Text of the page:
Crohn’s disease is a chronic, painful inflammatory condition that affects approximately 700,000 Americans. It is caused by a combination of factors, including bacterial, environmental, immunological, and genetic.
In Crohn’s disease, the affected person’s immune system attacks the intestines. It was previously thought of as an autoimmune disease, but recent research has reclassified it as a state of immune deficiency.
There is no known cure of Crohn’s disease, but there are a variety of treatment options. The treatments look to control inflammation and prevent relapse of the severe symptoms. Many of the symptoms of Crohn’s disease are gastrointestinal (GI) in nature, but the entire body can be affected.
Here are 20 common symptoms of Crohn’s disease…
1. Abdominal Pain
Abdominal pain may be one of the first symptoms of Crohn’s disease. As the intestines become inflamed and irritated, the bowels send pain signals to the brain. This inflammation and irritation can affect how food moves through the digestive tract, which causes pain from the cramping of the muscles in the digestive system, according to Dr. Axe.
“Muscles within the intestinal walls are prone to spasms when they become inflamed, which causes contractions that contribute to Crohn’s disease symptoms ranging from light discomfort to severe pain,” writes the source.
2. Abdominal Cramping
In patients with severe Crohn’s disease, painful cramping may be common. As the disease progresses, scar tissue can form around the intestines. As the person eats and the intestines shift, the scar tissue can pull, causing incredibly painful cramping. The person may also feel nauseated and vomit because of the pain. This can make a Crohn’s sufferer lose the desire to eat, as they become violently ill when they do. Bloating and flatulence in relation to Crohn’s disease can also cause abdominal cramping.
When Crohn’s disease affects the intestines, it causes them to pump out water and electrolytes. This mixes with stool, causing diarrhea. If the large intestine is affected, diarrhea may be small in quantity but affect the sufferer numerous times a day. If the small intestine is affected, diarrhea may be very large in quantity but affect the sufferer less frequently. Even people who suffer from a mild case of Crohn’s disease will still produce about 4 to 6 bowel movements per day, and those with severe Crohn’s will have 6 or more bowel movements per day, says Dr. Axe.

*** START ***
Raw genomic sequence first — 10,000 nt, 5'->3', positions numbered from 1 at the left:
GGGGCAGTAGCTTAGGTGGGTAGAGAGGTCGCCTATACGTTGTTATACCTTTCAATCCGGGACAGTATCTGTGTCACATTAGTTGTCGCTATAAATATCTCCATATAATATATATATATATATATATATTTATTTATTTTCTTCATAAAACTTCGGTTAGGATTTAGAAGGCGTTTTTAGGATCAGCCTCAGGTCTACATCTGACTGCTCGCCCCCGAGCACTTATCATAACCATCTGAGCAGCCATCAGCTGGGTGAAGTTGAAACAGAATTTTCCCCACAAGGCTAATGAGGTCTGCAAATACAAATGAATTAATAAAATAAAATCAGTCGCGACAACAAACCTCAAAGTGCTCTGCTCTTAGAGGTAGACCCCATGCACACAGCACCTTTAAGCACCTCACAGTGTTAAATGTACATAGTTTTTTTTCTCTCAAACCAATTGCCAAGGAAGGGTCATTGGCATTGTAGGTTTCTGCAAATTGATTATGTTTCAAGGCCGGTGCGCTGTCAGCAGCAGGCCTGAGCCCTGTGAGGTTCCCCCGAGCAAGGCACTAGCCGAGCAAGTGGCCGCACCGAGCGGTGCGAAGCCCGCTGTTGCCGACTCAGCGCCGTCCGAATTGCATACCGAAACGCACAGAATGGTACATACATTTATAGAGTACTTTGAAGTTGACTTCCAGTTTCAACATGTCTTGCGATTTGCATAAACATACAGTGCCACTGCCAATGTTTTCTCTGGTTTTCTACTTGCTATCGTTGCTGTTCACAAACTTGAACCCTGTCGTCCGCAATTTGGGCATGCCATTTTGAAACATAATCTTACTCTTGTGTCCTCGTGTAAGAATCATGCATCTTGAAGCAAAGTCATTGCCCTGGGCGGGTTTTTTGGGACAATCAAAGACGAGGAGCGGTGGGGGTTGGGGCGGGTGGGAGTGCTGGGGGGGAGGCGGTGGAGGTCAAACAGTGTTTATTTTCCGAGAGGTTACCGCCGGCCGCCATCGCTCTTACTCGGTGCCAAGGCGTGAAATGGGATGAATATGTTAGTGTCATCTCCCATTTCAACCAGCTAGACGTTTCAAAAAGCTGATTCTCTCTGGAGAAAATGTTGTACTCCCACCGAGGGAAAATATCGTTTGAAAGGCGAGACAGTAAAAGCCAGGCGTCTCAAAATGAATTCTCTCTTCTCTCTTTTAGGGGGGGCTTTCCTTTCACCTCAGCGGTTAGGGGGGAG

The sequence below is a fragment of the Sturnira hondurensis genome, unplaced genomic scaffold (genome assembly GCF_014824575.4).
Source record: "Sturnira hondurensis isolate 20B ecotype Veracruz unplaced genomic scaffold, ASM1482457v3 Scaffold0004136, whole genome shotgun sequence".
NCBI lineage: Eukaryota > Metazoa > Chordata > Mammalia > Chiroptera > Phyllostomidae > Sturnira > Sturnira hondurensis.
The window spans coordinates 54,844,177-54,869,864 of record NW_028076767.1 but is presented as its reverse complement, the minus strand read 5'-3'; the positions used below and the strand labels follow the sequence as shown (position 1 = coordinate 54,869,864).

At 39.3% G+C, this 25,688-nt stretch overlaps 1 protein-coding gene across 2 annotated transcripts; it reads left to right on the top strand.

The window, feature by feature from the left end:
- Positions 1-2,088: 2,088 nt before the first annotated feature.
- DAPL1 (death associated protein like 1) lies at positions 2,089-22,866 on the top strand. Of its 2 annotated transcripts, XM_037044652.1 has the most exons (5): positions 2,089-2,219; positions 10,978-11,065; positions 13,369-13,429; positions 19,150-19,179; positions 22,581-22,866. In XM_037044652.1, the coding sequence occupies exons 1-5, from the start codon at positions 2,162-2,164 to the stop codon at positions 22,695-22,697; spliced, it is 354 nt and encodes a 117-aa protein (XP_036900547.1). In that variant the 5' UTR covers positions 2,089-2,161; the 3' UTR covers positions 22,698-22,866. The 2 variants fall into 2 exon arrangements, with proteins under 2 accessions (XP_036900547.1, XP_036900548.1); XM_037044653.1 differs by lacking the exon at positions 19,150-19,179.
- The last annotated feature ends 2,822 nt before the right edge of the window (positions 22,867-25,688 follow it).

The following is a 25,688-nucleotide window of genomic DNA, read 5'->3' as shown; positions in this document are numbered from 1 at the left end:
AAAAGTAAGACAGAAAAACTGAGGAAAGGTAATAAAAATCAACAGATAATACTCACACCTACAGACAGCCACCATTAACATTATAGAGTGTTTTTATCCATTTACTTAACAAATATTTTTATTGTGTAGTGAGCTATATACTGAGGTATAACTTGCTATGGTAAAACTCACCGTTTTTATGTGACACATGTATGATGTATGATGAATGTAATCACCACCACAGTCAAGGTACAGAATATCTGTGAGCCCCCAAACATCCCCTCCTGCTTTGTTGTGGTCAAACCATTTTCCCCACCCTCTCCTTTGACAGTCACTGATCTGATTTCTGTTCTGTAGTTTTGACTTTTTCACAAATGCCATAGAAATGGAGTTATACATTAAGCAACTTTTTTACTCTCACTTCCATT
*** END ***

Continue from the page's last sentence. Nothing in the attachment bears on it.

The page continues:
If you suffer from frequent diarrhea, you may become dehydrated because of the loss of liquids. “Fluid loss associated with diarrhea is a risk factor for dehydration, electrolyte imbalances, and other complications,” writes the source. “Experts believe that the reason frequent diarrhea occurs in people with Crohn’s is because their intestines respond to inflammation by producing extra salt and water, which overwhelms the capacity of the intestines to absorb enough fluid to give stool bulk,” additionally writes the source. Be sure to rehydrate with not only water but also salts and minerals.
4. Bloody Stools
Bloody stools are a disconcerting symptom of Crohn’s disease. As the inflammation of the bowels cause ulcers (open sores) in the intestines, blood may mix with the stool. If the blood comes from high in the GI tract, the stool may appear black in color. If the blood comes from low in the GI tract, the blood may be bright red. “As food moves through the inflamed intestines, it can aggravate tissue and cause bleeding,” says Dr. Axe. “You might notice bright red blood in the toilet bowl or darker blood mixed with your stool. It’s also possible to have bleeding inside the GI tract that isn’t visible within stool,” adds the source.
If you experience any type of bloody stool, contact your doctor immediately.
5. Frequent Defecation
With chronic diarrhea, a Crohn’s disease sufferer may experience very frequent defecation. It may be upwards of 20 times per day, even waking the person up at night. Very frequent defecation brings a host of related conditions. Hemorrhoids are common, and prolonged Crohn’s attacks can bring on fecal incontinence. The rectum may also suffer from abscesses (collections of pus) and fistulas (abnormal connections between parts of the body). These too can cause fecal incontinence.
6. Weight Loss
Crohn’s disease can affect the growth of children who are affected. Crohn’s can cause nutrient malabsorption, which can stunt the growth of young individuals if manifested before puberty. In an adult, Crohn’s disease can also cause weight loss. This is caused by the refusal of food by a Crohn’s sufferer. The affected individual may feel much better when not eating as their digestive symptoms temporarily cease. An affected individual may also fail to absorb carbohydrates and fat, thus excreting them and not absorbing the calories.
A person with Crohn’s disease has a higher chance of seronegative spondyloarthropathy (joint disease of the spinal column). This disease affects the skeleton and resembles the symptoms of rheumatoid arthritis. According to the Crohn’s & Colitis Foundation of America, up to 25-percent of people with Crohn’s will also develop arthritis.